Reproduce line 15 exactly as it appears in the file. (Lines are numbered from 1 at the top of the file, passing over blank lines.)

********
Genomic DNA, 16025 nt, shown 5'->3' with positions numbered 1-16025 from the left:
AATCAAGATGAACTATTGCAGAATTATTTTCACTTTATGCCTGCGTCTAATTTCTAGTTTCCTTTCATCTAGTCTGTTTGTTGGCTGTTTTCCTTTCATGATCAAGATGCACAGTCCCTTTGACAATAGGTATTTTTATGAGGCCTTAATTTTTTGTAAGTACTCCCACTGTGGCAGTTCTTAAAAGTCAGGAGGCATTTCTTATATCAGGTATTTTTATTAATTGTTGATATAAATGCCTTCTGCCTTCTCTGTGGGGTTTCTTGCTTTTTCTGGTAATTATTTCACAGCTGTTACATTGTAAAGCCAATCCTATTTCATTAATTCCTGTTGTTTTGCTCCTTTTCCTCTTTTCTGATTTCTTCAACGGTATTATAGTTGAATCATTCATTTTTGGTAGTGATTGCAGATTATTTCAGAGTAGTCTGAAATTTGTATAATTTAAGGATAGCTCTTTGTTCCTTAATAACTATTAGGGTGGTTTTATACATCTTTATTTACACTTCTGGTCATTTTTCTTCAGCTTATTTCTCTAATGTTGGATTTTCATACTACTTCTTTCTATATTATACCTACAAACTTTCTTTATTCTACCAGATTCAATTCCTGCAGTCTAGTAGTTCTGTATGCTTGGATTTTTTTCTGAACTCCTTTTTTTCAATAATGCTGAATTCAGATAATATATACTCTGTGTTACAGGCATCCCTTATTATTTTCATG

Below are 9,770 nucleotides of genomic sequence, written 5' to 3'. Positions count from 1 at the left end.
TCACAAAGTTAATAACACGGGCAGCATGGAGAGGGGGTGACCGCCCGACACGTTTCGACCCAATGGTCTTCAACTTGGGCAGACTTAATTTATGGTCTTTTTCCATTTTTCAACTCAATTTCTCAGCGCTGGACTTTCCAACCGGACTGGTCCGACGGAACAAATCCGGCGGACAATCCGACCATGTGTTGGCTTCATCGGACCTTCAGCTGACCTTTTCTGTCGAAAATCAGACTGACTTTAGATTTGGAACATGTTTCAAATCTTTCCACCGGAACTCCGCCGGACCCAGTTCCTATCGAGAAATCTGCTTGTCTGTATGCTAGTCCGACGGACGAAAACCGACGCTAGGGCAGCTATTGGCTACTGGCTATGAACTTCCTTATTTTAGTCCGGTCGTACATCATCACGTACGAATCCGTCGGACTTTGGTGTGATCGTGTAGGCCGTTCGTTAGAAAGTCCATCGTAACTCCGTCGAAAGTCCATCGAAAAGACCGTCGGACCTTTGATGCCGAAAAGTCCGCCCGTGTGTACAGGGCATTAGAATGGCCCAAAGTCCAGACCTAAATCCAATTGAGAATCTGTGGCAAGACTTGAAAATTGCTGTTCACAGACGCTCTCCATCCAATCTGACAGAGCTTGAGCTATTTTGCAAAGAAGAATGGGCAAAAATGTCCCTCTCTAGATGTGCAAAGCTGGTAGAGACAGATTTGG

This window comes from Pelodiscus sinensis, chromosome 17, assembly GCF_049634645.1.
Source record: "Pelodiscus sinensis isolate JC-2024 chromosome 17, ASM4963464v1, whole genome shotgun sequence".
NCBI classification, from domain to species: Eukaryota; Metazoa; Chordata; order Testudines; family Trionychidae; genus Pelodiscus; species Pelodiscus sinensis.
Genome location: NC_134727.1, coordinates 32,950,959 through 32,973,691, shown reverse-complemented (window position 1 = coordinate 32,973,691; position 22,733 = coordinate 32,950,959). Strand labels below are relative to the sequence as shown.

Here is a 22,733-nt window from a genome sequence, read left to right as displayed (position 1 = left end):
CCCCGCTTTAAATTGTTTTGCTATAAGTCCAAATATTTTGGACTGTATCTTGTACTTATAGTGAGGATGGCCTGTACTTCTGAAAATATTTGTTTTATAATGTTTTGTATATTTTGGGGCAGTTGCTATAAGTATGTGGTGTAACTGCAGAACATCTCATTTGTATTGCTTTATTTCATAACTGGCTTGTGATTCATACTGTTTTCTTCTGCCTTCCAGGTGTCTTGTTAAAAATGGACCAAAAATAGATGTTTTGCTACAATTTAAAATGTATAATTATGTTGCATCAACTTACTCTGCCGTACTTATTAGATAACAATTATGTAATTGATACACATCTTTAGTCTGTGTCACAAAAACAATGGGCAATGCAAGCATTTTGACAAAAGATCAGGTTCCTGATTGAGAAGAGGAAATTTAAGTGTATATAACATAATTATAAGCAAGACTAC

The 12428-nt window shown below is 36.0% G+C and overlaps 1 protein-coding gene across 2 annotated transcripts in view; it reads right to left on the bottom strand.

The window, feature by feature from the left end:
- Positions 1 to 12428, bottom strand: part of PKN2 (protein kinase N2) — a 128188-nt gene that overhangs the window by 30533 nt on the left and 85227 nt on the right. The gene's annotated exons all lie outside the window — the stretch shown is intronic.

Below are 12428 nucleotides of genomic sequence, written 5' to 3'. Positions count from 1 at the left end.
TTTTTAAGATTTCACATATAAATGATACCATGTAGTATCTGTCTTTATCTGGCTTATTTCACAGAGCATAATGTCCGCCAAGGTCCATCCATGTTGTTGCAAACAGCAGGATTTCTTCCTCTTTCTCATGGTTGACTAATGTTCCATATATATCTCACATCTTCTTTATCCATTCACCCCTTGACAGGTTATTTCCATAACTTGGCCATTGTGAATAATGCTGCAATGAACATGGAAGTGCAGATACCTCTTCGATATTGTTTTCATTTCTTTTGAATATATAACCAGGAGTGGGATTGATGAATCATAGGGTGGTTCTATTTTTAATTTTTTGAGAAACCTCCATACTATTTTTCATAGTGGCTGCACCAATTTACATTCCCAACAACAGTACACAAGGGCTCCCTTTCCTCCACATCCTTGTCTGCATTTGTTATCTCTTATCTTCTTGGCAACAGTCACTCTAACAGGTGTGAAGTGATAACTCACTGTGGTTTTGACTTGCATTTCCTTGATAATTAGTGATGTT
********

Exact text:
TTTTTAAGATTTCACATATAAATGATACCATGTAGTATCTGTCTTTATCTGGCTTATTTCACAGAGCATAATGTCCGCCAAGGTCCATCCATGTTGTTGCAAACAGCAGGATTTCTTCCTCTTTCTCATGGTTGACTAATGTTCCATATATATCTCACATCTTCTTTATCCATTCACCCCTTGACAGGTTATTTCCATAACTTGGCCATTGTGAATAATGCTGCAATGAACATGGAAGTGCAGATACCTCTTCGATATTGTTTTCATTTCTTTTGAATATATAACCAGGAGTGGGATTGATGAATCATAGGGTGGTTCTATTTTTAATTTTTTGAGAAACCTCCATACTATTTTTCATAGTGGCTGCACCAATTTACATTCCCAACAACAGTACACAAGGGCTCCCTTTCCTCCACATCCTTGTCTGCATTTGTTATCTCTTATCTTCTTGGCAACAGTCACTCTAACAGGTGTGAAGTGATAACTCACTGTGGTTTTGACTTGCATTTCCTTGATAATTAGTGATGTT